3DMark suggests that the previous machine’s $600 AMD Radeon R9 290s are faster than the current build’s $520 GeForce GTX 780s, and that makes sense on a price/performance basis.
When I chose them, however, the Radeons were only $400. Now you understand why so many folks considered AMD's Hawaii-based parts to be such a good deal. On the bright side, they've dropped from a high of over $600 to right around $500 more recently.
Most gamers blamed cryptocurrency miners for the shortage of Radeon R9 290 and 290X cards. Availability is improving now, though not before enthusiasts started noticing Nvidia's high-end cards could keep up in disciplines other than scrypt-based mining.
PCMark isn't my favorite benchmark because it doesn't properly reflect the optimizations for six-core CPUs that some of our real-world workloads more prominently show off. On the other hand, it’s a better indicator of performance for ordinary desktop applications, as well as the storage performance of those applications.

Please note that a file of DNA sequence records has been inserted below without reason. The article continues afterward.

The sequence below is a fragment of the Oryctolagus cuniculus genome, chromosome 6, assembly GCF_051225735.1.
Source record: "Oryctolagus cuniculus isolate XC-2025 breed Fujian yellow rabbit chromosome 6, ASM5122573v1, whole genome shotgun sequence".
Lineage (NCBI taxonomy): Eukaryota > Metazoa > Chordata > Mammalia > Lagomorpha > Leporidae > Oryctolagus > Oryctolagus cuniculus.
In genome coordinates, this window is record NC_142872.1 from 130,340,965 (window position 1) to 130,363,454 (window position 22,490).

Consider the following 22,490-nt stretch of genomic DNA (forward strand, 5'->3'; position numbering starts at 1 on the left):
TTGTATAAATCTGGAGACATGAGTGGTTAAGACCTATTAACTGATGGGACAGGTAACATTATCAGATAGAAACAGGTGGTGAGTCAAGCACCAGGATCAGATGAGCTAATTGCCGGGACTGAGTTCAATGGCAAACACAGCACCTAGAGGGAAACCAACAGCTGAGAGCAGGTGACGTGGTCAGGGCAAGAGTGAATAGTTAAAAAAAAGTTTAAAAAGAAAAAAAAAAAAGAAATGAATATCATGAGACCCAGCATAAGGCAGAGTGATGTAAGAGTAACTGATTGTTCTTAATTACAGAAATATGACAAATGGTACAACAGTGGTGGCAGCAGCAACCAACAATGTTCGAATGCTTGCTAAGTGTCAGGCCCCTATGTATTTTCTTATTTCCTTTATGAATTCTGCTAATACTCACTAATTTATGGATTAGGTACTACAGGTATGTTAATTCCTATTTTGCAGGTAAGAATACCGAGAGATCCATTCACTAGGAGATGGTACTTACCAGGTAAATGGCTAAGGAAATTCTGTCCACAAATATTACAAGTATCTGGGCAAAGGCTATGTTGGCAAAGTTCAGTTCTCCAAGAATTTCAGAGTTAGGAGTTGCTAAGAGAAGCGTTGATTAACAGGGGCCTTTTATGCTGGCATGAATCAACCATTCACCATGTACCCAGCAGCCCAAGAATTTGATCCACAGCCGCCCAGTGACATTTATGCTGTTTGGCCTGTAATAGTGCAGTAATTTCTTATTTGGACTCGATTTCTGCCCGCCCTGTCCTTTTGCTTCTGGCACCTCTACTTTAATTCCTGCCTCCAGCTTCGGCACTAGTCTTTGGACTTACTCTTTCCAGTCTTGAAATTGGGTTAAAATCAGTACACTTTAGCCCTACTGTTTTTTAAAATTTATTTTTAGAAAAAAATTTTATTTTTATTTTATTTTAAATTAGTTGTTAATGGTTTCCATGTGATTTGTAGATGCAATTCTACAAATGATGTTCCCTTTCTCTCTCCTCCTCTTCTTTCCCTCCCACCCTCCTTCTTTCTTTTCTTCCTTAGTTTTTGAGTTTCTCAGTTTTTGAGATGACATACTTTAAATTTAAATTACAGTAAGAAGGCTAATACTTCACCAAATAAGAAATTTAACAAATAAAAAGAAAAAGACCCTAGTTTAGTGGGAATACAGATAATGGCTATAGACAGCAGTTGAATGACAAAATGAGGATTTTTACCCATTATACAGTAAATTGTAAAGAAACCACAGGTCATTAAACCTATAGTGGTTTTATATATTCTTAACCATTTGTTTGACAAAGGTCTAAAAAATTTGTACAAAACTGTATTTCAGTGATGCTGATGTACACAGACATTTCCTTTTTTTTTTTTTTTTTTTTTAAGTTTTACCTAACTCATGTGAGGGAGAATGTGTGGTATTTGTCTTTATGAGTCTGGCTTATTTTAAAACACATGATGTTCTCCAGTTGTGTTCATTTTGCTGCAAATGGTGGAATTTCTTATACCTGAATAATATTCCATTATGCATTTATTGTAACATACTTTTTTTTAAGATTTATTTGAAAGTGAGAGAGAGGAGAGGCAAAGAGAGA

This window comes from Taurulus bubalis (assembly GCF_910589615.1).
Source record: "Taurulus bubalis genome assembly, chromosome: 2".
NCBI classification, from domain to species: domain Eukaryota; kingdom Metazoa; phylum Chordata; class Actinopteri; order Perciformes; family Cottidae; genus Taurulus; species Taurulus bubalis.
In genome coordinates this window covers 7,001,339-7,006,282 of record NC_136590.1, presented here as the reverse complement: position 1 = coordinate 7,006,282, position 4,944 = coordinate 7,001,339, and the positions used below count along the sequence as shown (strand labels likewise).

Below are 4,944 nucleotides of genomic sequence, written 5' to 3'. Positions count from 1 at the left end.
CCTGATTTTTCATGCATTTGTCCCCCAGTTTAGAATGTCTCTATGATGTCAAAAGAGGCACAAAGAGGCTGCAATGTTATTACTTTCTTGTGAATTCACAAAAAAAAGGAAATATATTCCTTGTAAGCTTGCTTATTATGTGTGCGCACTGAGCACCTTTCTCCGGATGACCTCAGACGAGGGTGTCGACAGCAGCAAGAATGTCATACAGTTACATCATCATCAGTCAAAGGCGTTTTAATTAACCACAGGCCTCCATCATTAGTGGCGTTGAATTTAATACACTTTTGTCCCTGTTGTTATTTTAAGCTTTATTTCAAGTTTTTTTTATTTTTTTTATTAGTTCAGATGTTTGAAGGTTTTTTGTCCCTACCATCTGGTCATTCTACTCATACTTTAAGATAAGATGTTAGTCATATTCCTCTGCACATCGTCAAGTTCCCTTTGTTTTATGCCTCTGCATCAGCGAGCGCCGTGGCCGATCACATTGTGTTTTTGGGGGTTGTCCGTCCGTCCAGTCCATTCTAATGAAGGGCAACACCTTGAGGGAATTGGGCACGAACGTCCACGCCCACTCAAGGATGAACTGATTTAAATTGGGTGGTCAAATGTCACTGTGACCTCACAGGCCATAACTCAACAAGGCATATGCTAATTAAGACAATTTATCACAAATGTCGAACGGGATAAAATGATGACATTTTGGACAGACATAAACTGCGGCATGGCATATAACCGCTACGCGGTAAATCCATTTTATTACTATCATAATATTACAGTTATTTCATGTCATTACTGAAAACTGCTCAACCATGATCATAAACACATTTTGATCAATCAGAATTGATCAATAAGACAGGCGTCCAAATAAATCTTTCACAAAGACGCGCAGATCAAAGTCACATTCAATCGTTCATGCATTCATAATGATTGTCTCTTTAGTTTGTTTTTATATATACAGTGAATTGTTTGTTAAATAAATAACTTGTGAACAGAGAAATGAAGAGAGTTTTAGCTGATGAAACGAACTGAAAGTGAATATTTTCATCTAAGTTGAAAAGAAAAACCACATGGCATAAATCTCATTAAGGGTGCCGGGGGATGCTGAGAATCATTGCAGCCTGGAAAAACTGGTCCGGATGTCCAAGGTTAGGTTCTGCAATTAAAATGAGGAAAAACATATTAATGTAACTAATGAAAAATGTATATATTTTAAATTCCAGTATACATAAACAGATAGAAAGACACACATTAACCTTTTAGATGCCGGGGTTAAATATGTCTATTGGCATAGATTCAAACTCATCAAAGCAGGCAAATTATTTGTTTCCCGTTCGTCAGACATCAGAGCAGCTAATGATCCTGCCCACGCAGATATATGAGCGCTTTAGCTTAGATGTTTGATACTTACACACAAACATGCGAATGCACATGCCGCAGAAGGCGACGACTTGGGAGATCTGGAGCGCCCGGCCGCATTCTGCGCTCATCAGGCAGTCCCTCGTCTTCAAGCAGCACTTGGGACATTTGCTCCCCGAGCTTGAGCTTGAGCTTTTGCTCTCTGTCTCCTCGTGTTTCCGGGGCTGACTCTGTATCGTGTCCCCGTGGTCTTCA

- Our High-End Build Evolves
- Graphics, CPU, And Memory
- Motherboard, Case, And Power
- CPU And Motherboard Cooling
- An Alphabet Soup Of Storage: SSD, HDD, And ODD
- Hardware Installation
- Test Hardware And Benchmark Settings
- Results: 3DMark And PCMark
- Results: SiSoftware Sandra
- Results: Battlefield 4 And Far Cry 3
- Results: Grid 2 And Arma 3
- Results: Audio And Video Encoding
- Results: Adobe Creative Suite
- Results: Productivity
- Results: File Compression
- Power, Heat, And Efficiency
- A Gaming Build That Works Hard